Money Week prompts thought on financial future

by NZ Adviser05 Sep 2016
Money Week takes off today (5-11 September) and is run by the Commission for Financial Capability aiming to get people thinking about putting a financial plan in place now to pay off in the future.
As part of Money Week, the New Zealand Bankers’ Association (NZBA) encourages people to set a financial plan by following a few tips to get started.
“Making a financial plan prompts us to understand our current financial position and think about how we will use money in the future, it also helps us to focus on what we want to achieve,” said New Zealand Bankers’ Association chief executive Karen Scott-Howman.
“The benefit of having a plan is that you can make better financial decisions for the short and long term, and it sets you up to deal with anything unexpected that happens along the way.
“There are many online tools and resources to help you make a financial plan – we all just need to make it a priority to take time to do it. Your bank’s website is a great place to start, and if you need personalised financial advice then you can talk with your bank,” said Scott-Howman.

Canstar also released a snapshot of savings people could make by spending time on planning their financial future and choosing their financial products wisely.

On a $400,000 home loan over 25 years, the monthly repayment difference between the average and minimum home loan interest rates on CANSTAR’s database equates to the following:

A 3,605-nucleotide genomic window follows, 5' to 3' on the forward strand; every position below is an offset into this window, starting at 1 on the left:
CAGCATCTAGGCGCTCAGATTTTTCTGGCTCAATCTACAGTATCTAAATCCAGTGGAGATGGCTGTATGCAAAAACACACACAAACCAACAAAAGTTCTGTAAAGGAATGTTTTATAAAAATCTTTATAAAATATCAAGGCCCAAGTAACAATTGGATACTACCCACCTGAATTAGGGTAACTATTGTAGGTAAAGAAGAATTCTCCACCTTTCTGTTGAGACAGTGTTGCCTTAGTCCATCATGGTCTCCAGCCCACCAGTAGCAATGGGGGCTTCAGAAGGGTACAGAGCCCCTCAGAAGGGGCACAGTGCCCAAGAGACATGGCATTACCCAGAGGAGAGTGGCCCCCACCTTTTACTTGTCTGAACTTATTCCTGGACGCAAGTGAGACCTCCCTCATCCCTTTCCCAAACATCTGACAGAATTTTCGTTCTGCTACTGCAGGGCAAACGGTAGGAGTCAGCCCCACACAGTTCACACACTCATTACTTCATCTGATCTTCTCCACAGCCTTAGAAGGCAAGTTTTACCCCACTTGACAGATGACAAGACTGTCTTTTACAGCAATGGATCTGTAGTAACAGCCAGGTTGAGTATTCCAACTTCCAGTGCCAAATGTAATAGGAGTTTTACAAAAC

Table: Residential Home Loan Market - Snapshot of the current market (05/09/2016)
  Standard Floating 1 Year Fixed 2 Year Fixed 3 Year Fixed 4 Year Fixed 5 Year Fixed
Average 5.49% 4.50% 4.56% 4.68% 4.94% 5.06%
Min 5.25% 4.19% 4.19% 4.29% 4.59% 4.79%
Difference in monthly repayments $56.97 $69.79 $83.44 $88.47 $80.59 $62.68
Source:, the search results do not include all home loan providers, and may not include all features relevant to you. Calculate is approximate only and based on a $400,000 home loan over 25 years.
Here are the NZBA’s tips included in a release this morning to help those looking to create a financial plan:
Set short and long term financial goals. Think about what you want in life and how your money decisions can support you to achieve that. Write down your short and long term goals.
• Plan a budget. Take time to review how, when and where you spend your money. Tracking your expenses allows you to set a realistic budget and identify the areas where you can make changes to get ahead. Stick with it and you will soon see progress toward your goals. You can find budget planning tools and information on your bank’s website or at
• Grow your savings. Set short, medium and long term savings goals like saving toward a holiday, a deposit for a house, or KiwiSaver for your retirement. Talk to your bank or another trusted financial advisor about investment strategies and how to make your money work for you.
• Manage debt. Take time to review any debt that you hold and make it your goal to be debt-free. Talk with your bank about how to be debt-free fast. Avoid ‘dumb debt’ and only ever borrow what you need and plan to pay it off as quickly as you can.
• Protect your money. We all need to take responsibility for protecting our financial security. Consider speaking with a professional financial advisor, such as your bank, about ways on how best to protect your money, such as insurance or a contingency plan.

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